The teleplay for EVENING PRIMROSE was written by James Goldman, probably best known as the playwright of "A Lion in Winter." Goldman also wrote the libretto for my favorite Sondheim musical, "Folllies." Sondheim's contribution to EVENING PRIMROSE amounts to four lovely songs, including "I Remember" and "Take Me to the World," which have been sung by countless artists in cabarets and concerts, with recorded versions of the former by Barbra Streisand and the latter by Dawn Upshaw.

I can't say this is the most satisfying hour of theater I've ever seen, but it's worthwhile just as a curiosity. The story is compelling, if strange, and it's cool to see Anthony Perkins as a singer, paired with Charmian Carr, who was Liesl in "The Sound of Music."

SONDHEIM, THE BIRTHDAY CONCERT, showing up on PBS's Great Performances tonight in most areas. Peoria's WTVP and Urbana's WILL are scheduled to show the concert at 8 pm tonight.

This Birthday Concert took place last March at Lincoln Center's Avery Fisher Hall, with David Hyde Pierce acting as host. The New York Philharmonic, conducted by longtime Sondheim musical director Paul Gemignani, plays about two dozen Sondheim pieces, with performances by everybody from Bernadette Peters and Mandy Patinkin to Victoria Clark, Joanna Gleason, Chip Zien, Michael Cerveris, Patti LuPone, George Hearn, and dancers from the American Ballet Theatre.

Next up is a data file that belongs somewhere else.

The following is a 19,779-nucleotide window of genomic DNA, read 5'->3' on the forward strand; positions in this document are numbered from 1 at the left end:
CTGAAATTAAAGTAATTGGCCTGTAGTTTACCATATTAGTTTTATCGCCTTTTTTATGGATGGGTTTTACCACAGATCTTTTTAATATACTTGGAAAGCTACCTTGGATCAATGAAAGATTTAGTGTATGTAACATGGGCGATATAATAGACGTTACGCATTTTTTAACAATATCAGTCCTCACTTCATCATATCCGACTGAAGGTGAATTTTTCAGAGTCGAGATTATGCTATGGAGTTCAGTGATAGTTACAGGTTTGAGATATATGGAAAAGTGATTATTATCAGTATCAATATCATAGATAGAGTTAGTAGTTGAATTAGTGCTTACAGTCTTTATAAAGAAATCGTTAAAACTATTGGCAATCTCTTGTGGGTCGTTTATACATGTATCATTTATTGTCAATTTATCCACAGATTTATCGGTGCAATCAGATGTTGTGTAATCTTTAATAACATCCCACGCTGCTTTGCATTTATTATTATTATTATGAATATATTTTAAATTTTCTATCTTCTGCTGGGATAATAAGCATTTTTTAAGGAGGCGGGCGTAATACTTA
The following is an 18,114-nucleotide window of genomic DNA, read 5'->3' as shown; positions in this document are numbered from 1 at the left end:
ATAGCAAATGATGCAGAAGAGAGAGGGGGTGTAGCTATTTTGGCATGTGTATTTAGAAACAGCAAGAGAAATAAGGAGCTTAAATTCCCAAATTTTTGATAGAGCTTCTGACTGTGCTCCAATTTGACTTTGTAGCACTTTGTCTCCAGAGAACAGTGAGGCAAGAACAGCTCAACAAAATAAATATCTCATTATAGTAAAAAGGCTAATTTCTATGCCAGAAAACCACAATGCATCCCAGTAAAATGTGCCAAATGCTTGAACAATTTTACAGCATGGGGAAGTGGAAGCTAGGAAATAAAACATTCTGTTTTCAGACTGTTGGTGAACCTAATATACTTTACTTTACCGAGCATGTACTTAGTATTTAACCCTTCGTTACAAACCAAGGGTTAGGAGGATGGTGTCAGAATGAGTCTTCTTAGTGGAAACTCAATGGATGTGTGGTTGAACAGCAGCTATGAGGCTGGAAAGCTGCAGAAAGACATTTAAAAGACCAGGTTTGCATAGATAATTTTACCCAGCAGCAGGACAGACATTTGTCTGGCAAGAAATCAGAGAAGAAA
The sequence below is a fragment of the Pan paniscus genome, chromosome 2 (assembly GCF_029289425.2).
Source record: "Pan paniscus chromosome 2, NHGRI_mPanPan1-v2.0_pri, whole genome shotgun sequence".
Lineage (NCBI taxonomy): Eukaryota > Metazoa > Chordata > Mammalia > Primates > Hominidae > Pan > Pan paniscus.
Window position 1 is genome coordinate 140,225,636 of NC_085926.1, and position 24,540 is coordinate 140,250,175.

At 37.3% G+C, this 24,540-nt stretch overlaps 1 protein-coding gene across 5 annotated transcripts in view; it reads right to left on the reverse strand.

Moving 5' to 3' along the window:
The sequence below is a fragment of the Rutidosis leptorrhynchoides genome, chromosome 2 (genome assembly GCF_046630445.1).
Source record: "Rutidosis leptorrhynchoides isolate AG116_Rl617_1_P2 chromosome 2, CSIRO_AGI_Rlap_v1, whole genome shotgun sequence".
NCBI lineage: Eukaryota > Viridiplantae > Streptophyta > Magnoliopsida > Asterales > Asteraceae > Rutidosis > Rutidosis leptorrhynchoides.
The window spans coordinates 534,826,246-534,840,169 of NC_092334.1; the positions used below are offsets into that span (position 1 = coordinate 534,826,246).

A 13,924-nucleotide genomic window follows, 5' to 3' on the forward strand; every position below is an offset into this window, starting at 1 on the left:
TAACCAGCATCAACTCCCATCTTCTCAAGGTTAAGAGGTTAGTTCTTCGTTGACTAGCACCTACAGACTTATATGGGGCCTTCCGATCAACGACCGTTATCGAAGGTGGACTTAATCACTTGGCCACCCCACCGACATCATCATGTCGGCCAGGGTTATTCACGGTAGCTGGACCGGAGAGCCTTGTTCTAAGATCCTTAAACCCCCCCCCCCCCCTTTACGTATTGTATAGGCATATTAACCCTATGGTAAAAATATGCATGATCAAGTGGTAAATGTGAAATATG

The program was released on DVD and Blu-Ray November 16th, and I've already perused my copy. Some of the performances are fabulous (Laura Benanti, Donna Murphy, Audra McDonald and Nathan Gunn are particularly moving) and some aren't all that exciting. (Why in the world would they close the solos with Elaine Stritch, the worst singer and most self-indulgent performer of the bunch?) But it's the end, a soaring group number on "Sunday" from "Sunday in the Park with George," that really made an impression. Yes, I will be rewatching it when it's broadcast tonight, even though I've already played and replayed the DVD. Somehow, the communal experience is always better.

Happy 80th birthday, Mr. Sondheim! Thanks for letting all of us celebrate it with you.

Tuesday, November 23, 2010

Sunday at the Library with Poetry

Most of us think of poetry as reading material or perhaps food for thought more than performance art, but the program last Sunday at the Normal Public Library, featuring three local poets reading from their own work, clearly succeeded as all three.